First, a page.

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Sadness and Loss: Toward a Neurobiopsychosocial Model

A previously untreated 25-year-old female graduate student with masochistic traits but no axis I or II disorder entered twice-weekly psychodynamic psychotherapy with a stated goal of ending an abusive romantic relationship with a colleague. In the early months, sessions were filled with the patient’s childhood memories of emotional mistreatment by her parents, whose constant fighting left her feeling abandoned and terrified. She contrasted these memories with loving memories of her grandmother, in whose nearby house she recalled afternoons of calm play, cookies, and attentive nurturance. The patient’s grandmother was elderly when treatment began, and in the fourth month of treatment she became unexpectedly ill. The patient visited her daily and was with her when she died. The patient then entered a period of grief, spending much of each day thinking about her grandmother. However, she continued to be productive at work, did not develop a major depressive episode, and retained the capacity for pleasure and socialization. Therapy sessions followed a pattern: the patient would arrive in a euthymic state and begin to talk about her grandmother. The therapist responded with supportive clarification and mirroring, using phrases such as "you really loved her" or "she was the one who http://www.deepdyve.com/assets/images/DeepDyve-Logo-lg.png American Journal of Psychiatry American Psychiatric Publishing, Inc (Journal)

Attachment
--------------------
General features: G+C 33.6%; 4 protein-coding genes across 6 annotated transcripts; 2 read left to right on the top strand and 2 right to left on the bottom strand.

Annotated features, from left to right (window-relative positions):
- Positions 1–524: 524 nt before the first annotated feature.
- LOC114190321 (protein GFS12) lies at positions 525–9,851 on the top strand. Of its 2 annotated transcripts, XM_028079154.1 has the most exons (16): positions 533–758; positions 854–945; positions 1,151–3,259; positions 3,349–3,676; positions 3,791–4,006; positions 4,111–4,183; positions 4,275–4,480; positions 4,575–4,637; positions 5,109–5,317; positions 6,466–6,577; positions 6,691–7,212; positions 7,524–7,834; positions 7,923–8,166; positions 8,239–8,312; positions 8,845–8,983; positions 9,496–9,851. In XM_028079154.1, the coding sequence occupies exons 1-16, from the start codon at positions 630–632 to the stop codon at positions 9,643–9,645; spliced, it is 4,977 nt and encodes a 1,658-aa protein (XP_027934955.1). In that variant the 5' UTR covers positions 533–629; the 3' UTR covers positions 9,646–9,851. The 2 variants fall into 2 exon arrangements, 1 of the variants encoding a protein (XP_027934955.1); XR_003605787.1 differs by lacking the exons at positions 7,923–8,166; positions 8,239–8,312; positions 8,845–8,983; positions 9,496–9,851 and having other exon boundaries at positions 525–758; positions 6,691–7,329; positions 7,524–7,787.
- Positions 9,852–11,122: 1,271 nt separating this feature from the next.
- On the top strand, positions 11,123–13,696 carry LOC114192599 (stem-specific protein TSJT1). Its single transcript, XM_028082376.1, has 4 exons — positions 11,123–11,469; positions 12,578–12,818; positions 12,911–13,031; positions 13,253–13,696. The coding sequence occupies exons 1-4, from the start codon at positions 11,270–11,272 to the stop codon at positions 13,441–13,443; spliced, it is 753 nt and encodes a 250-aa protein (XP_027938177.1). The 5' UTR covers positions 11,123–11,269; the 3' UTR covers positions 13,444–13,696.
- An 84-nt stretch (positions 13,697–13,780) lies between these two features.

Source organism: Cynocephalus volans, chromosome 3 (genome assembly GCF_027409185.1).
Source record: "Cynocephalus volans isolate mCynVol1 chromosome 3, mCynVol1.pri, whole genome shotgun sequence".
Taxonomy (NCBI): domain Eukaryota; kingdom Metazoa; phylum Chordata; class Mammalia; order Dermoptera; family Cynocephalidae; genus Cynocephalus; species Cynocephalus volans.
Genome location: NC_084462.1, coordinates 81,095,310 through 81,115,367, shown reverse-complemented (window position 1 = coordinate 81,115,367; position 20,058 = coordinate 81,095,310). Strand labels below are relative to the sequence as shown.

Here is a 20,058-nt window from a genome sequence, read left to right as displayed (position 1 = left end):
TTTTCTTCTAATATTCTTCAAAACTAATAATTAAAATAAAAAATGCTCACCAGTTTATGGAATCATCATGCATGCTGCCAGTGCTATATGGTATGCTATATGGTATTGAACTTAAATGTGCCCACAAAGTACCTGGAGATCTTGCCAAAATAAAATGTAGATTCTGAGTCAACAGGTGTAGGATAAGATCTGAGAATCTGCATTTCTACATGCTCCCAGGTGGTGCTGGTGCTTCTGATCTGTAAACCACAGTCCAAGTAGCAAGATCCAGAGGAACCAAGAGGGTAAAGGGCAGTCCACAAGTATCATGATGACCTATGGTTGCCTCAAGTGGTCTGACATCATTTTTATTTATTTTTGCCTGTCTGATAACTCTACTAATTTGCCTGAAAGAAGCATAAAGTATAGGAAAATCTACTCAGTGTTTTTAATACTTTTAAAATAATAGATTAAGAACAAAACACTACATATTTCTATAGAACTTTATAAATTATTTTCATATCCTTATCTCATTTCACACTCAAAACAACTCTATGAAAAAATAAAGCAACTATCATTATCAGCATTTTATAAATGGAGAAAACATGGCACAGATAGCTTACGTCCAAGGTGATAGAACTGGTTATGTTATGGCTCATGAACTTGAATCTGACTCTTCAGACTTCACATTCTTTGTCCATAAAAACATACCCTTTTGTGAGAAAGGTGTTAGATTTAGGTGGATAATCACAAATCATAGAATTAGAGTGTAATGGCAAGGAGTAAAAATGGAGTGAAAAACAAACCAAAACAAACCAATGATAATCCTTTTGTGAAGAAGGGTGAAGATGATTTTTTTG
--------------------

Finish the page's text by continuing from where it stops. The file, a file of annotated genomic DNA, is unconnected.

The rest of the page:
Sadness and Loss: Toward a Neurobiopsychosocial Model

Abstract

A previously untreated 25-year-old female graduate student with masochistic traits but no axis I or II disorder entered twice-weekly psychodynamic psychotherapy with a stated goal of ending an abusive romantic relationship with a colleague. In the early months, sessions were filled with the patient’s childhood memories of emotional mistreatment by her parents, whose constant fighting left her feeling abandoned and terrified. She contrasted these memories with loving memories of her grandmother, in whose nearby house she recalled afternoons of calm play, cookies, and attentive nurturance. The patient’s grandmother was elderly when treatment began, and in the fourth month of treatment she became unexpectedly ill. The patient visited her daily and was with her when she died. The patient then entered a period of grief, spending much of each day thinking about her grandmother. However, she continued to be productive at work, did not develop a major depressive episode, and retained the capacity for pleasure and socialization. Therapy sessions followed a pattern: the patient would arrive in a euthymic state and begin to talk about her grandmother. The therapist responded with supportive clarification and mirroring, using phrases such as "you really loved her" or "she was the one who
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